MOMAD is compared with eight algorithms in Tables 9 and 10 by using set coverage value. It is clearly indicated that MOMAD is much superior to five algorithms except for MOGA, SEA, and PRMOTS + IS. When comparing with MOGA, MOMAD is worse than MOGA on MK07 and MK08, but MOMAD is better than MOGA on 7 BRdata instances. Compared with SEA, MOMAD is generally better on MK01, MK02, and MK10 instances, but on MK04, MK06, and MK09, SEA generally shows higher performance. As for PRMOTS + IS, MOMAD is superior to it on MK02, MK05, MK07, MK09, and MK10, whereas PRMOTS + IS only wins in MK01, MK04, and MK06.

Table 11 shows the comparison between MOMAD and MOGA on 18 DPdata instances which are designed in [53]. The predefined maximal function evaluation of each instance is shown in second column, and MOMAD is independently run 5 times at a time. From the IGD and HV value, it is easily observed that the performance of MOMAD is much better than MOGA since MOGA only obtains a better IGD value on 07a and a better HV value on 02a. The comparison of C metric is similar to the IGD and HV, MOMAD achieves 16 significantly better results, and there is no significant difference between MOMAD and MOGA on 02a and 09a. In addition, it can also be observed that C (MOMAD, MOGA) equals one on 12 test instances which means, as for these 12 instances, every solution obtained by MOGA is dominated by at least one solutions by MOMAD.

Table 11: Comparison between MOMAD and MOGA using IGD, HV, and C metric for DP data.

The objective ranges of MOMAD and PRMOTS + IS for DPdata instances are given in Table 12. The MOMAD finds a wider spread of nondominated solutions than PRMOTS + IS especially in terms of makespan and total workload. Thus, it can be concluded that MOMAD is more effective than PRMOTS + IS in terms of exploring a search space.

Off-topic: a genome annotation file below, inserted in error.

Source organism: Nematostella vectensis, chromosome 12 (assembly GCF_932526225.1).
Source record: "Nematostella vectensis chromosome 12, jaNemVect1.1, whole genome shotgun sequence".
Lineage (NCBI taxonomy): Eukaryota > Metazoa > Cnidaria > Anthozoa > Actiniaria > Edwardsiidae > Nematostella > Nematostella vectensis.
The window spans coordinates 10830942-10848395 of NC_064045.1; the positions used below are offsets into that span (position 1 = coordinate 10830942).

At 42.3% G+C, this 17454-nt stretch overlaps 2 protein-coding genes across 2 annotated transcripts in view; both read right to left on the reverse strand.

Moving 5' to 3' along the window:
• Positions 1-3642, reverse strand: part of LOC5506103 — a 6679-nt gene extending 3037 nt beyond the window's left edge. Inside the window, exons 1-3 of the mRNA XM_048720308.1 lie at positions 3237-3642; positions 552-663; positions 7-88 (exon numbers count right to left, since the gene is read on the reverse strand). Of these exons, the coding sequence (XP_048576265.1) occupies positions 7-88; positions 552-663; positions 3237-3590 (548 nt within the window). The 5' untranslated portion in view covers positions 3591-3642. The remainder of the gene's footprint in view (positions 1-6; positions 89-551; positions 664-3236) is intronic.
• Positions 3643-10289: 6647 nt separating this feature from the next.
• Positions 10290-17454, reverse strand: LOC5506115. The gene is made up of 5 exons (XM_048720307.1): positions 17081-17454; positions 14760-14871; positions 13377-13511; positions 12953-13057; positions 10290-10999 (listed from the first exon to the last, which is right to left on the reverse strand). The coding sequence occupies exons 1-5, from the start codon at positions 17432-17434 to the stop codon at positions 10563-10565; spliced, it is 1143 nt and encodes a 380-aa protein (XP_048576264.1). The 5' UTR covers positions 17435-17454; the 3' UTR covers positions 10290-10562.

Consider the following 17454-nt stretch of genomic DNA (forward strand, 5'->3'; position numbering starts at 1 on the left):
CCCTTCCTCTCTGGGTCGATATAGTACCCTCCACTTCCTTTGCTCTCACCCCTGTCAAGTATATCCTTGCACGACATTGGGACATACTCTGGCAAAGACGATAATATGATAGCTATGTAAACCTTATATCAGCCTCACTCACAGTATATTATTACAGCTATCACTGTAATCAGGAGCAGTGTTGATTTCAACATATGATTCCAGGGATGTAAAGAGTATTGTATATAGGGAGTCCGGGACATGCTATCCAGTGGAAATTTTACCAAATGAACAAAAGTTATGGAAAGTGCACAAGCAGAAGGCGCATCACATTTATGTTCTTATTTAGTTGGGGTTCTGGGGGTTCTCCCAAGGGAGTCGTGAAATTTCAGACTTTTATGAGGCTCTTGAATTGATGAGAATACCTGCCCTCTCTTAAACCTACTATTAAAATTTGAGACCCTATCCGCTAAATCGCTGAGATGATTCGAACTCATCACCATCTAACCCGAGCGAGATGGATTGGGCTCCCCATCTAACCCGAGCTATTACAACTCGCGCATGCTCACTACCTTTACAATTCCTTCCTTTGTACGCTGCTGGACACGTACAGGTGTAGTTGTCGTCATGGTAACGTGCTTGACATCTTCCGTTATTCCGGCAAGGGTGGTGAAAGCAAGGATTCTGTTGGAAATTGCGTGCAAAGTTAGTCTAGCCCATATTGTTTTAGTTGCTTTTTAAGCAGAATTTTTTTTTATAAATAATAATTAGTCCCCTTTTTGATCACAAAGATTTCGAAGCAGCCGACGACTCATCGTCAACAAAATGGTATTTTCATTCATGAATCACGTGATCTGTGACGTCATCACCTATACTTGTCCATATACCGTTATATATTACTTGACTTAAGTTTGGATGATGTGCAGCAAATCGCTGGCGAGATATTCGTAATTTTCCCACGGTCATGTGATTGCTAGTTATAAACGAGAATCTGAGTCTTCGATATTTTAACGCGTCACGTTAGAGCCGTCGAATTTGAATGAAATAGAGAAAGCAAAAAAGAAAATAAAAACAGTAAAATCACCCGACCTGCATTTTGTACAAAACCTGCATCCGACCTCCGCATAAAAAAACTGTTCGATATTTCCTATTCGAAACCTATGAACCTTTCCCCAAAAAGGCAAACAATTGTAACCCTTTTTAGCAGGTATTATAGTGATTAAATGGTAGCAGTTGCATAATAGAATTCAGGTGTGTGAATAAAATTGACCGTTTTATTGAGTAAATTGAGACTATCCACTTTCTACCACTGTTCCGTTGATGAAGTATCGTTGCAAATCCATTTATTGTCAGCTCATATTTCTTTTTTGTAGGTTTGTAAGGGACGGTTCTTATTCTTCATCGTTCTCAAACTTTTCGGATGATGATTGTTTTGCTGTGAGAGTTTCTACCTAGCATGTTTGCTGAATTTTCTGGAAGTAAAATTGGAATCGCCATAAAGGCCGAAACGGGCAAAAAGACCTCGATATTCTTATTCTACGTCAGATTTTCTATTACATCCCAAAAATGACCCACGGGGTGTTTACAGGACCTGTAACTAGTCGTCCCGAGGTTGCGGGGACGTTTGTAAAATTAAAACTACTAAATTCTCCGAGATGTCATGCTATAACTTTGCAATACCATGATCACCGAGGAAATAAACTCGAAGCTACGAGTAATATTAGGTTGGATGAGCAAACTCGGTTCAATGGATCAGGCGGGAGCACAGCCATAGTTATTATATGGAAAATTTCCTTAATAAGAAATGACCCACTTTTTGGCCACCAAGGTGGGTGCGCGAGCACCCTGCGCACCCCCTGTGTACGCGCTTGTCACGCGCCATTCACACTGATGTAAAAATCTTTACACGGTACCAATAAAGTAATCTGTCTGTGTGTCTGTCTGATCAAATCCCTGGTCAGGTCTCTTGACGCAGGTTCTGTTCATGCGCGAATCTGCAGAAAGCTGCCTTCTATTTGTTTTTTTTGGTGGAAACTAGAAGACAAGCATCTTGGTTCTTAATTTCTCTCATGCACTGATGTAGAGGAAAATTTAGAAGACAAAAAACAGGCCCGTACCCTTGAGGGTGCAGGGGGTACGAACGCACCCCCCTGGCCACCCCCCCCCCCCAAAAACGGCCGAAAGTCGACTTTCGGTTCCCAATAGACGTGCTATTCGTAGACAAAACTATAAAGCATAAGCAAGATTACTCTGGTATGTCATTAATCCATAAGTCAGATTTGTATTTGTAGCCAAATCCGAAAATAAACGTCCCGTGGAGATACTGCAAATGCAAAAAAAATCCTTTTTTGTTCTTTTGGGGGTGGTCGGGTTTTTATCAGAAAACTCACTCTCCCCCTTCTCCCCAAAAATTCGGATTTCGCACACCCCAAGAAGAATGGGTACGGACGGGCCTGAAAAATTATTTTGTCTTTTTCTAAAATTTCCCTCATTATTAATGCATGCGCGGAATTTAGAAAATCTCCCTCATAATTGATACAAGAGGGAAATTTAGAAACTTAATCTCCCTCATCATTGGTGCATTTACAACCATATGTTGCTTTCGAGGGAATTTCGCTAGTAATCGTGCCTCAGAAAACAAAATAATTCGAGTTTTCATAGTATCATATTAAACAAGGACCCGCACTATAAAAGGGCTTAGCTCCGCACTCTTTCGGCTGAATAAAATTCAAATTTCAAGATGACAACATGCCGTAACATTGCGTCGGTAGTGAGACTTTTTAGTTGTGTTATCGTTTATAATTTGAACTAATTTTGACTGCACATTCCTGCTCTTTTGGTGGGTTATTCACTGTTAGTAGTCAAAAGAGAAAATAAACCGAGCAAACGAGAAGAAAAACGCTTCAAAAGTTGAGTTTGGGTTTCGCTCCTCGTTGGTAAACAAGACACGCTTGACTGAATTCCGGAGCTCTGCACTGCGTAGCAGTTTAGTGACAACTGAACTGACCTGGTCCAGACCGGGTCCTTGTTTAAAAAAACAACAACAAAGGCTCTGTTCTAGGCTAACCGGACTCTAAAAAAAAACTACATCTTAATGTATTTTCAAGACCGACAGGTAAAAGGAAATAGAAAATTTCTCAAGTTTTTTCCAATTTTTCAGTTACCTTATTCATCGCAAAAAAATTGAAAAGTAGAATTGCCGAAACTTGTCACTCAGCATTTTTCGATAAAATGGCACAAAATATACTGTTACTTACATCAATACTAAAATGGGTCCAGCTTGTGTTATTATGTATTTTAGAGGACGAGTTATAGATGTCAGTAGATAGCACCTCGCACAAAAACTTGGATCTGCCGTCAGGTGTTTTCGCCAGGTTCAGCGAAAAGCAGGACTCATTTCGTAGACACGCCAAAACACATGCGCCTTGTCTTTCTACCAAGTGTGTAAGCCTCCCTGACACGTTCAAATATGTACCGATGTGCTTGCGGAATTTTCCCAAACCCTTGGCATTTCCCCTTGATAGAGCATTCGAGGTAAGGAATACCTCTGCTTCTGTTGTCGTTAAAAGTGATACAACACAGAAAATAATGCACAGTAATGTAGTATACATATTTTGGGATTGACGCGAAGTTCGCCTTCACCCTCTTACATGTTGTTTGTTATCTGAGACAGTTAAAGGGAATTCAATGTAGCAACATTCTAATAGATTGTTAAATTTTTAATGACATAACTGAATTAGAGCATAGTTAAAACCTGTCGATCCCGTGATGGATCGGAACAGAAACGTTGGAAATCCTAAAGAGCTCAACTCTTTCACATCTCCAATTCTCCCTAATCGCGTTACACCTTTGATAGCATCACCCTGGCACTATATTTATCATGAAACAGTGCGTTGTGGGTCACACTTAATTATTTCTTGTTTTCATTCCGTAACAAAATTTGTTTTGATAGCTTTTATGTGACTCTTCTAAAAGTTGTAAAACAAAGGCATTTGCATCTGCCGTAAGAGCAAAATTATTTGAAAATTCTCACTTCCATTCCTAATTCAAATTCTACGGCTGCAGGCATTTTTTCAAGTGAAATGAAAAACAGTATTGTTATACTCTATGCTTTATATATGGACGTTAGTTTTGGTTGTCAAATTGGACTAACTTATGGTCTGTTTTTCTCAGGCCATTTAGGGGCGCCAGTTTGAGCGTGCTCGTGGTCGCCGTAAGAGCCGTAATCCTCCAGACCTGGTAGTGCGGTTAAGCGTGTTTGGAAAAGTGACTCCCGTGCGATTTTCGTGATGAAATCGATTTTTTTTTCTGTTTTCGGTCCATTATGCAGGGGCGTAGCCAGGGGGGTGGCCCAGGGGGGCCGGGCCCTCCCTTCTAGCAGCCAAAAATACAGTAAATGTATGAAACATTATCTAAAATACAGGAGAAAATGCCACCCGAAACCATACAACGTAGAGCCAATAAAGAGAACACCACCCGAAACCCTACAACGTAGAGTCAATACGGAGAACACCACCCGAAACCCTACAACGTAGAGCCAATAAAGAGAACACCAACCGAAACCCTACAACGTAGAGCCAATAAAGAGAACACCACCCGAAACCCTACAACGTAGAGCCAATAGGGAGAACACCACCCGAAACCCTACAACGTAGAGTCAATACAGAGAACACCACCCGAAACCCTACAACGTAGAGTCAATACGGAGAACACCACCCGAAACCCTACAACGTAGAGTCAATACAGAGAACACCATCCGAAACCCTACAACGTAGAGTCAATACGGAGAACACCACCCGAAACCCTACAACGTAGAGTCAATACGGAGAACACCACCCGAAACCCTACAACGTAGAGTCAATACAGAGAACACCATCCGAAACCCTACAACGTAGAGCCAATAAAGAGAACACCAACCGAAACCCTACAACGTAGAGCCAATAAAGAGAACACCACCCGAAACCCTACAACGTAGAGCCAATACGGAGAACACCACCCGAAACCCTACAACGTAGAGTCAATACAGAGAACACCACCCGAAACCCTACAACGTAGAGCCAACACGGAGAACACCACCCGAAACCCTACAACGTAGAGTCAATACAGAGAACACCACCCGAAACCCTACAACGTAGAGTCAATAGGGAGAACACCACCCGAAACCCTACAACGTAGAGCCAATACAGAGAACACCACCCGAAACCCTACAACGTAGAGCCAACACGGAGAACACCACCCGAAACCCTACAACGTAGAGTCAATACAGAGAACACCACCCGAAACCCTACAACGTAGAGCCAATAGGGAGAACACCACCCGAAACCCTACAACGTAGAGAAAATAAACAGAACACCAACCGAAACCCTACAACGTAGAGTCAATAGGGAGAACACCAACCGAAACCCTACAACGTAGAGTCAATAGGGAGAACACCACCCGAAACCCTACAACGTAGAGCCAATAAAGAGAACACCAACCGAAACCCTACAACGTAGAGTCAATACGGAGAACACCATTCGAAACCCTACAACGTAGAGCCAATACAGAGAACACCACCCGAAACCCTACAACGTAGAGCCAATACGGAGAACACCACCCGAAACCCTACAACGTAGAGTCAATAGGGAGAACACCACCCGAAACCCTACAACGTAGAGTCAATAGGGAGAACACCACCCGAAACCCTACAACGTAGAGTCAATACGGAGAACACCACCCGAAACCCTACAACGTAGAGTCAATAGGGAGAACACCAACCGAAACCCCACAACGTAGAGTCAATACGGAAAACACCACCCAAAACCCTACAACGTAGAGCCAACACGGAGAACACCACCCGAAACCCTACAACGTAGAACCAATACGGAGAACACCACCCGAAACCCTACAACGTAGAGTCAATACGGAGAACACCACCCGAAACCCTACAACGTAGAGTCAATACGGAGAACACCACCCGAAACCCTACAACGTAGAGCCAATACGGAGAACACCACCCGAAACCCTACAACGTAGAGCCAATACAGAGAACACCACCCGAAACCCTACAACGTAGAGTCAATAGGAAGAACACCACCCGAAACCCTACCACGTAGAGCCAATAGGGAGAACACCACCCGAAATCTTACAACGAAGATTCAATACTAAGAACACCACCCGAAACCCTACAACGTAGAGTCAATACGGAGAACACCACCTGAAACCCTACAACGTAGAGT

Table 12: Objective ranges for the DPdata.

According to the above extensive IGD and HV values, the average performance scores of 10 BRdata instances are further recorded to rank the compared algorithm, which make it easier to quantify the overall performance of these algorithms by intuitive observation. For each specific BRdata instance, suppose , respectively, denote the algorithms employed in comparison. Let be 1, iff obtains smaller IGD and bigger HV value than . Then, the performance of each algorithm can be calculated as [54]

It should be noted that the smaller the score, the better the algorithm. Here, PLS and HMOEA only consider part of instances, so we first rank all algorithms on MK01MK03 and MK08 instances, and then we rank these algorithms except PLS and HMOEA on the remaining 6 instances. Figure 4 shows the average performance score of IGD and HV values over 10 BRdata instances for 9 selected algorithms, and the rank accordance with the score of each algorithm is listed in the corresponding bracket. It is easily observed that MOMAD works well nearly on all the instances in terms of IGD and HV metrics since it achieves good performance on almost all the test problems.

Figure 4: Ranking in the average performance score over MK01, MK02, MK03, and MK08 problem instances for the compared nine algorithms and over other six BRdata instances for the compared seven algorithms. The smaller the score, the better the overall performance in terms of HV and IGD metrics.

Figures 5 and 6 show the final PFs of MK01MK10 instances obtained by MOMAD and the reference PFs generated by selecting nondominated solutions from the mixture of eight compared algorithm. As can be seen, MOMAD finds all Pareto solutions for MK02. As for MK01, MK03, MK05, MK07, and MK08, MOMAD almost finds all Pareto solutions. Besides, MOMAD can find the vast majority of the optimal solutions for MK04, MK06, MK09, and MK10. Thus, MOMAD is capable of finding a wide spread of PF for each instance and showing the tradeoffs among three different objectives.

Figure 5: Final nondominated solutions of MK01~Mk06 instance found by MOMAD.
Figure 6: Final nondominated solutions of MK07~Mk10 instance found by MOMAD.